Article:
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Artificial Intelligence in the aftermarket could be a slippery slope

AI sounds like manna from heaven to listen to the people who sell it, but a number of possibilities need to be considered before we all jump on the AI bandwagon

In our industry, we must look at artificial intelligence in the right light — and in this crazy time we must be careful. As a business application it generally works fine. Used with social media, election campaigns, disasters and the rest it may be dangerous. Whoever controls AI controls what goes in it. If they wish to create social media, for example, they are able to slant the AI output by slanting the AI input. Garbage in equals garbage out.

But in the aftermarket there are already software packages and online programs that are able to help with many things. Here are just a few: predictive maintenance, diagnosis assistance, customer service and marketing, quality control, inventory management, and parts management and restocking.

At a collision repair shop, AI is able to compare a damaged vehicle and write a more accurate estimate, lower supplementals and the creation of a parts and time. In all shops, it’s able to support diagnosis and repair. In some cases Virtual Reality (VR) is used to walk the tech through the entire repair. All of this before they touch the first bolt or screw.

And, AI can predict future needs. In VR, it could have already ordered all of the expected parts needed so they arrive much sooner, speeding repairs.

The OEMs are not missing out either. As one example, Porsche is working with U.P. Partners in a partnership named Sensigo. It will diagnose problems and then resolve them. It will eventually forecast and predict repair issues to the single Porsche vehicle. 

Warehouses and assembly plants are also supposed to see huge productivity gains, while at the same time, better control their inventory. And, as parts are used or sold, AI is already ahead of them ordering whatever is predicted to fill needs.

Many also argue AI helps solve the shortages of techs, manufacturing staff and greatly increase productivity. It doesn’t actually replace frontline people (maybe), but is supposed to make their jobs more productive, easier and less stressful.

Well, that’s all the really great stuff that AI is supposed to do for all of us in the aftermarket. Sounds like manna from Heaven to listen to the people who sell it. But I would like to suggest a number of possibilities that need to be considered before we all jump on the AI bandwagon.

First, there are just a few AI companies. They run the main systems, all of which take a lot of people, money and electrical power, along with sophisticated software and coding. We’re talking in the many billions of dollars. As a result, the company that is selling you the online support is using one of a very few AI providers. 

One of the first, ChatGPT (Open AI) was introduced in 2022. Then there is Microsoft Bing, Meta, Google (Gemini), Deepmind, Amazon, GitHub, Perplexity, Claude, A121 Labs, Stability, Jasper, Midjourney. And with an estimate of this market growing into the trillions of dollars, there is more to follow. At this point you may as well add Tesla/Elon Musk to the list.

Now, let’s assume all of the developers are working with the same pot of info. Is it not possible that any one of these is able to tweak the coding to slant the data coming out? The person calling on you to sell the program is like a WD selling parts. They are dependent on the “Mother Ship” for information and support their coding with it and create an open line for data — our data — to be used for others as well.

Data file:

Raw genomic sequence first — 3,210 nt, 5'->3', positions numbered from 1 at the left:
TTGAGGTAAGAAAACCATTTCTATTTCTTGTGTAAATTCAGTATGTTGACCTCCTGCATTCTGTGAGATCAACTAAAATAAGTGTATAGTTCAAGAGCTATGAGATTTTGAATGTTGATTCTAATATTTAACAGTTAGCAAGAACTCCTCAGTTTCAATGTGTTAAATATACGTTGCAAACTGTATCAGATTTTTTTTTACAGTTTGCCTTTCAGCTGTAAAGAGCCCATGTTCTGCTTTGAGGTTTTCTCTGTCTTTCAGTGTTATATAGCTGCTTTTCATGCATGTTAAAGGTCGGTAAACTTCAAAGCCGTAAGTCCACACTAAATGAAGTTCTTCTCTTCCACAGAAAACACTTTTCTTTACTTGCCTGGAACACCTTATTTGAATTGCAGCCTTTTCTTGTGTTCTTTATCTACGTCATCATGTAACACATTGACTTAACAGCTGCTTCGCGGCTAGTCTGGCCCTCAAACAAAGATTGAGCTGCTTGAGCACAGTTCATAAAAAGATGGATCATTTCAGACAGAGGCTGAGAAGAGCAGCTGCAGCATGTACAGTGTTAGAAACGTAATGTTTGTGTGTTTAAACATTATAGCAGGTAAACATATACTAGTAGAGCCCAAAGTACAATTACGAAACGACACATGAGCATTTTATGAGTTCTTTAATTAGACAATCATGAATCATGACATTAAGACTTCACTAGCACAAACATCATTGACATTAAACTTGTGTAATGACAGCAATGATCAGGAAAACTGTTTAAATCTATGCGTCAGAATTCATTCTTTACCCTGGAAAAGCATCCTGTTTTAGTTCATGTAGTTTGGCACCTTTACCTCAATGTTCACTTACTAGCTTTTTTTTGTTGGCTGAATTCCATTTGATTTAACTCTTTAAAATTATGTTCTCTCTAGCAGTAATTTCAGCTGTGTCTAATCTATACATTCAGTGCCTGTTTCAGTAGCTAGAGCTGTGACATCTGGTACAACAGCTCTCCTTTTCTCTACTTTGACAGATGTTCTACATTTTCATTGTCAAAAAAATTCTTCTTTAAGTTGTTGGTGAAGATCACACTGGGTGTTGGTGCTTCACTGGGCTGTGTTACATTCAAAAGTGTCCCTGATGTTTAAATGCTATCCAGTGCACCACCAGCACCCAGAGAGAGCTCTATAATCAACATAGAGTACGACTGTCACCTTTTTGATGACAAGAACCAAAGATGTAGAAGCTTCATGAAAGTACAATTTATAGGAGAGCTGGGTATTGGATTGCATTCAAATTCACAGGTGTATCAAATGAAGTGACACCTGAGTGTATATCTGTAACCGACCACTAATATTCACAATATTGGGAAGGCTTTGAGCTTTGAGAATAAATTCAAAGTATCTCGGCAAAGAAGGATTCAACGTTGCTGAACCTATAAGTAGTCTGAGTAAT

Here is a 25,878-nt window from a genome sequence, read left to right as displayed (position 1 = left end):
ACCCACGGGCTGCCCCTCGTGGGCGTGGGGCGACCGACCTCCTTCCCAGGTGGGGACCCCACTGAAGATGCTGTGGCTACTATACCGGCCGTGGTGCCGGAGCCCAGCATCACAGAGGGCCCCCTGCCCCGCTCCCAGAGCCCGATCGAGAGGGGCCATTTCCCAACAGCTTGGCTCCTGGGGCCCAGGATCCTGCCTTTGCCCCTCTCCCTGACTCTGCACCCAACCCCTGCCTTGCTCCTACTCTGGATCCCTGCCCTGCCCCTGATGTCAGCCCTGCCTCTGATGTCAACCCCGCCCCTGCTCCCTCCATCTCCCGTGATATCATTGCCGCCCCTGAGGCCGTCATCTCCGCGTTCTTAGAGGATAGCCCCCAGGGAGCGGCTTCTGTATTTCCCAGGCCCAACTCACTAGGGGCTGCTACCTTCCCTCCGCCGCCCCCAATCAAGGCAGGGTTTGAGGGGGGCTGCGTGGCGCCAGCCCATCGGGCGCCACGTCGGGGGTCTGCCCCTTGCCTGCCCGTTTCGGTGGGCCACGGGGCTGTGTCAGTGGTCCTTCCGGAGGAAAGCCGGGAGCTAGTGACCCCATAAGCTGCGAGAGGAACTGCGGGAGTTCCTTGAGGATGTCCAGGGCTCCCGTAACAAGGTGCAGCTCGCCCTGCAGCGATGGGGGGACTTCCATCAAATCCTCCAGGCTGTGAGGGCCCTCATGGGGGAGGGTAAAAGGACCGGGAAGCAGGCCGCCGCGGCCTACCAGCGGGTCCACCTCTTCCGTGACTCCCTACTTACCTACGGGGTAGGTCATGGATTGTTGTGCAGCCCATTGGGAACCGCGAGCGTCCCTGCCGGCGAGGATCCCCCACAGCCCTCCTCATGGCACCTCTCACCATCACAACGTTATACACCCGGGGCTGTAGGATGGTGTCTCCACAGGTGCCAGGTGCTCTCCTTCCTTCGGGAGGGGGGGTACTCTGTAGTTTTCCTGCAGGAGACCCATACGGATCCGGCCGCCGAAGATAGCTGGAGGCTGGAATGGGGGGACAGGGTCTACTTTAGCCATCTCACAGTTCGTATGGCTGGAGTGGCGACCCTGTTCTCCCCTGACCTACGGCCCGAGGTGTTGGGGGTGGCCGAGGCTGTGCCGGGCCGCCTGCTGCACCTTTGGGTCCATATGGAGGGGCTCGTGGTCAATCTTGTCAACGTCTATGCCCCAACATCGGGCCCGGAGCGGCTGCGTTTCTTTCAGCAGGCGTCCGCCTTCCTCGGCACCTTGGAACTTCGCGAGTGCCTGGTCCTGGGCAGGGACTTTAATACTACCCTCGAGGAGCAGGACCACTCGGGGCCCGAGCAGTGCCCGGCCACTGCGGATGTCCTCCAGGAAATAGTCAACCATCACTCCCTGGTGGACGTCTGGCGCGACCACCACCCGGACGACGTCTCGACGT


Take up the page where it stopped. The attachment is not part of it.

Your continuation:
Think of it. As the aftermarket comes online to these AI-enhanced programs are we just providing data for OEMs and their manufacturing partners? Who gets the control over the data — the shop, the jobber/retailers, the WDs, the aftermarket parts makers? Or does it all just accumulate in a big data bin somewhere for parsing by the AI drive engine? The argument will be that the more data, the more accurately predictive models will operate.

If it is all accumulated — needed if AI is to develop enough data for generating all that it is supposed to do — what about the states that just love to tax and have a picture of what we are doing? There is little doubt various government entities who make the rules and the financial decisions would love this.

Lastly, especially at the part’s manufacturing levels, there are entire levels of management that are at risk. Examples are people in marketing/sales, accounting/finance, IT, quality control, engineering, purchasing and so many more. On the plant floor it’s the assembly worker or machinist who is replaced by AI driven machinery.

No doubt there are some very good and worthy things about AI and the industry. At the same time, it is not a human being. In fact, it is designed to replace the human being so that we might spend our days in rest and luxury (again, maybe). Except, who has any money to spend, food to eat or a place to live at that point?

It’s time to slow down. The last time we had a “work revolution” was the Industrial Age and a lot of bad things happened to very good people. When picking any program or service, be careful, and ask lots of questions.

At a young age, industry veteran Tom Langer started detailing cars for his family’s dealerships, which then led to work in the jobber and warehouse business, along with a machine shop and auto body shop. He held a variety of positions with an auto parts manufacturer for 10 years, and remained in the industry working with shops, warehouses and manufacturers in research and more. 

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